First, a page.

The Movement Of Womens Rights Essay Research

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The Movement Of Womens Rights Essay, Research Paper “Never doubt that a small group of thoughtful, committed citizens can change the world. Indeed, it’s the only thing that ever has.” That was Margaret Mead’s conclusion after a lifetime of observing very diverse cultures around the world. Her insight has been borne out time and again throughout the development of this country of ours. Being allowed to live life in an atmosphere of religious freedom, having a voice in the government you support with your taxes, living free of lifelong enslavement by another person. Many once considered these beliefs about how life should and must be lived outlandish. But visionaries whose steadfast work brought about changed minds and attitudes fervently held these beliefs. Now these

beliefs are commonly shared across U.S. society. 1998 marks the 150th Anniversary of a movement by women to achieve full civil rights in this country. The staggering changes for women that have come about over those seven generations in family life, in religion, in government, in employment, in education – these changes did not just happen spontaneously. Women themselves made these changes happen, very deliberately. Women have not been the passive recipients of miraculous changes in laws and human nature. Seven generations of women have come together to affect these changes in the most democratic ways: through meetings, petition drives, lobbying, public speaking, and nonviolent resistance. Throughout 1998, the 150th anniversary of the Women’s Rights Movement is being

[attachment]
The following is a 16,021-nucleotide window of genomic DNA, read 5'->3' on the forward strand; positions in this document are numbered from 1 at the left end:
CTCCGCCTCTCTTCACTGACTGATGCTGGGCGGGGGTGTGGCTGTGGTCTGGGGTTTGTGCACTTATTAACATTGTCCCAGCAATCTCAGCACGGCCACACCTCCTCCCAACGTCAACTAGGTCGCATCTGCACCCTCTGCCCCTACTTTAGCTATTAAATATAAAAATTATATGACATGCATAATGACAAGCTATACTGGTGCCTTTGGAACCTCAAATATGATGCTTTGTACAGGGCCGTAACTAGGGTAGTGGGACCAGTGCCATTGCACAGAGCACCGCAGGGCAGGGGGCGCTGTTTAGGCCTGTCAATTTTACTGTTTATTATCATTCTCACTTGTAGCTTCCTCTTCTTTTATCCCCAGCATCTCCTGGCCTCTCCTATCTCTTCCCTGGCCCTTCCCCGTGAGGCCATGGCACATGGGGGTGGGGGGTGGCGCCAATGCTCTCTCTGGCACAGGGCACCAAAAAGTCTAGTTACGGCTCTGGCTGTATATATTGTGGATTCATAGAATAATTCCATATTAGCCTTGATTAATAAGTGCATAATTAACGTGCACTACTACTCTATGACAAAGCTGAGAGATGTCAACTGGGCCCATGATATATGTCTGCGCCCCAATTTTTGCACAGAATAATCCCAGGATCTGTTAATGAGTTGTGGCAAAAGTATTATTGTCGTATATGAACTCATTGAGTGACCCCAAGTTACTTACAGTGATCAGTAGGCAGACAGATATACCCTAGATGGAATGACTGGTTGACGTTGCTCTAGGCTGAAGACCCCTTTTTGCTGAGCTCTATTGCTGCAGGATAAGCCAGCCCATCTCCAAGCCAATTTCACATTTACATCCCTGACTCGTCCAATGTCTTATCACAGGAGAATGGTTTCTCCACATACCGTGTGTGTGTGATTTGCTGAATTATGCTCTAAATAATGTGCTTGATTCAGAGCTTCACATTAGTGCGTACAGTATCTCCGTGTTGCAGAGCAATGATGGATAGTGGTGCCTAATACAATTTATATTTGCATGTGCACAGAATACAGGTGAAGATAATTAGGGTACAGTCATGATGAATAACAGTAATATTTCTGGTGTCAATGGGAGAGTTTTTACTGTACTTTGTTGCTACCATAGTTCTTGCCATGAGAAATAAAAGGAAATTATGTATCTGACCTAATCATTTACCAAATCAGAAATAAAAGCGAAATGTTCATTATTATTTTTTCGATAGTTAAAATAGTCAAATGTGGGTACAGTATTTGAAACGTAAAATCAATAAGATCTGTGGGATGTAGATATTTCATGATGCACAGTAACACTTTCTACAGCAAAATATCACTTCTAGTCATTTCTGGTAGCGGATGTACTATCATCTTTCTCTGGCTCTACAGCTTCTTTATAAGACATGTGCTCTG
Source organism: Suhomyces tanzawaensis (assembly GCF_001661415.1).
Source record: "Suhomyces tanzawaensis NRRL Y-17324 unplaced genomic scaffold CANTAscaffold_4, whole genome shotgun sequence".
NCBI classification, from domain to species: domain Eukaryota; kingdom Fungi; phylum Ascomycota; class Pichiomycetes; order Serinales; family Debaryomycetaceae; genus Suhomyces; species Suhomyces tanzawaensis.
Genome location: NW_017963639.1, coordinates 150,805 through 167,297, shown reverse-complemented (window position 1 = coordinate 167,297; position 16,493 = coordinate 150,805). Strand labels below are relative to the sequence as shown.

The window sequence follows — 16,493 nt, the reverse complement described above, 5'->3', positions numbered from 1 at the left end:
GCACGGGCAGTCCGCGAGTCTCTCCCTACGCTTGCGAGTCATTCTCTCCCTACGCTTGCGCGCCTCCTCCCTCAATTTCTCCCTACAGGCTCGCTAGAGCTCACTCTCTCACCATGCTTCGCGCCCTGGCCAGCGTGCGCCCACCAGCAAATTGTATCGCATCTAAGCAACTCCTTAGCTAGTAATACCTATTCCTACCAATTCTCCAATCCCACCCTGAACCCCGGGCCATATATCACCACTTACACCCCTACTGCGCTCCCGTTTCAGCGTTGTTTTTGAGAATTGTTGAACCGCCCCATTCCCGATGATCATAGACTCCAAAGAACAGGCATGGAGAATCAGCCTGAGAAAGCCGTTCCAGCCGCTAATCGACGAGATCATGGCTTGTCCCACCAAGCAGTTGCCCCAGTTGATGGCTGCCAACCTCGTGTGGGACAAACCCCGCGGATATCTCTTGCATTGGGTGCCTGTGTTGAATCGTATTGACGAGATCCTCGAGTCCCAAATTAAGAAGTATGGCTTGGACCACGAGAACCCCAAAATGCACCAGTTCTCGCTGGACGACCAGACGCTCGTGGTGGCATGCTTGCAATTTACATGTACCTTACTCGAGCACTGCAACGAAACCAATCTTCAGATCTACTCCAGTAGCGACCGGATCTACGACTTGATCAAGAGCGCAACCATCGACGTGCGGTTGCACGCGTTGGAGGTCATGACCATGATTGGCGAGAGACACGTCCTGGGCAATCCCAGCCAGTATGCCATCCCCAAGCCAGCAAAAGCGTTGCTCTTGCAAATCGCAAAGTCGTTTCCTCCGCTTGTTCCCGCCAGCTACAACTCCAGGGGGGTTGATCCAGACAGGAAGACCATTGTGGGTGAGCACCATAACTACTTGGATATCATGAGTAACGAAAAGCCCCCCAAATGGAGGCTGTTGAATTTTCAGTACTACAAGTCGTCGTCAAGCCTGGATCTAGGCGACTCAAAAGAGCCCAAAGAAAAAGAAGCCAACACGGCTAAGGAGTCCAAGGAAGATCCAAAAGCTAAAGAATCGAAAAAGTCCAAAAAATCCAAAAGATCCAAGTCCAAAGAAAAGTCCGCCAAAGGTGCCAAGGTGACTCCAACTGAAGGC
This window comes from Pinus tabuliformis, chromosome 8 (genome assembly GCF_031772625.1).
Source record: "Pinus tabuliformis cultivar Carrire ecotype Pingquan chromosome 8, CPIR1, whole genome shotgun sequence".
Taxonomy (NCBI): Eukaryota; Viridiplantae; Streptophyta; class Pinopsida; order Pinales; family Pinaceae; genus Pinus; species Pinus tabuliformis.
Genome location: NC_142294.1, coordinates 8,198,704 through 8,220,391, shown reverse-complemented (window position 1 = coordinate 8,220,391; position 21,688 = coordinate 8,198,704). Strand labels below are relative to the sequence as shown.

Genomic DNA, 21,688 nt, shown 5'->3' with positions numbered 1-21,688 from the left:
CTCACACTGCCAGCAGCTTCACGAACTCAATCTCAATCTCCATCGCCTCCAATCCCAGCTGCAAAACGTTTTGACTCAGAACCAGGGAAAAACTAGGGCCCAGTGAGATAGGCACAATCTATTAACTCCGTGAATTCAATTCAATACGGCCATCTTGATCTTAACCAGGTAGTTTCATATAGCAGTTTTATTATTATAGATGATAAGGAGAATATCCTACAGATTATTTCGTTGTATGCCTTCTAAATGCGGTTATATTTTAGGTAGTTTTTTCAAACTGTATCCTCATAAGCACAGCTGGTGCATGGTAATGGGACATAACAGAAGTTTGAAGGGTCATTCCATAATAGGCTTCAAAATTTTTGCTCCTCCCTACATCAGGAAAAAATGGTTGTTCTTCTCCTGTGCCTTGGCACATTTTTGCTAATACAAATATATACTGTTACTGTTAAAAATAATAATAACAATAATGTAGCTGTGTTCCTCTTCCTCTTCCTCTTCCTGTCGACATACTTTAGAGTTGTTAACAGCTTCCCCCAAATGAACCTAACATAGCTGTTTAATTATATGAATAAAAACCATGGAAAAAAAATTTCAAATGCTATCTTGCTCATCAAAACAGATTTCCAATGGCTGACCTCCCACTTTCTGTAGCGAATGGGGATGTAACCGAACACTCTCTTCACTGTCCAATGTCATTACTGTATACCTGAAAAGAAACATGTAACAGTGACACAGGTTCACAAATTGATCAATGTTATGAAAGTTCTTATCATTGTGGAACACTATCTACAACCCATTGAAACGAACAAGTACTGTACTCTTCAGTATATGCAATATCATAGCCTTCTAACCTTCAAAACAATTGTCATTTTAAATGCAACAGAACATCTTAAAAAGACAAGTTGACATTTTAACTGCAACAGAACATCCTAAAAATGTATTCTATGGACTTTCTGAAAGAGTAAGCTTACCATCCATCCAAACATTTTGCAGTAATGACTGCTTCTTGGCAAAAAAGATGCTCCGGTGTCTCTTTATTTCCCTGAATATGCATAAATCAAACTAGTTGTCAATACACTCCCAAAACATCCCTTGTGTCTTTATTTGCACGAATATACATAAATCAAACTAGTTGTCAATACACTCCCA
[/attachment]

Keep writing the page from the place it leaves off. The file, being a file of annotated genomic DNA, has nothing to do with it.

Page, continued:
celebrated across the nation with programs and events taking every form imaginable. Like many amazing stories, the history of the Women’s Rights Movement began with a small group of people questioning why human lives were being unfairly constricted. The Women’s Rights Movement marks July 13, 1848 as it?s beginning. On that sweltering summer day in upstate New York, a young housewife and mother, Elizabeth Cady Stanton, was invited to tea with four women friends. When the course of their conversation turned to the situation of women, Stanton poured out her discontent with the limitations placed on her own situation under America’s new democracy. Surely the new republic would benefit from having its women play more active roles throughout society. Stanton’s friends agreed

with her, passionately. Today we are living the legacy of this afternoon conversation among women friends. Throughout 1998, events celebrating the 150th Anniversary of the Women’s Rights Movement are looking at the massive changes these women set in motion when they daringly agreed to convene the world’s first Women’s Rights Convention. These were patriotic women, sharing the ideal of improving the new republic. As the women set about preparing for the event, Elizabeth Cady Stanton used the Declaration of Independence as the framework for writing what she titled a “Declaration of Sentiments.” In what proved to be a brilliant move, Stanton connected the nascent campaign for women’s rights directly to that powerful American symbol of liberty. Married women were legally

dead in the eyes of the law Women were not allowed to vote Women had to submit to laws when they had no voice in their formation Married women had no property rights Divorce and child custody laws favoured men, giving no rights to women Women had to pay property taxes although they had no representation in the levying of these taxes Most occupations were closed to women and when women did work they were paid only a fraction of what men earned Women were not allowed to enter professions such as medicine or law Women had no means to gain an education since no college or university would accept women students With only a few exceptions, women were not allowed to participate in the affairs of the church Women were robbed of their self-confidence and self-respect, and were made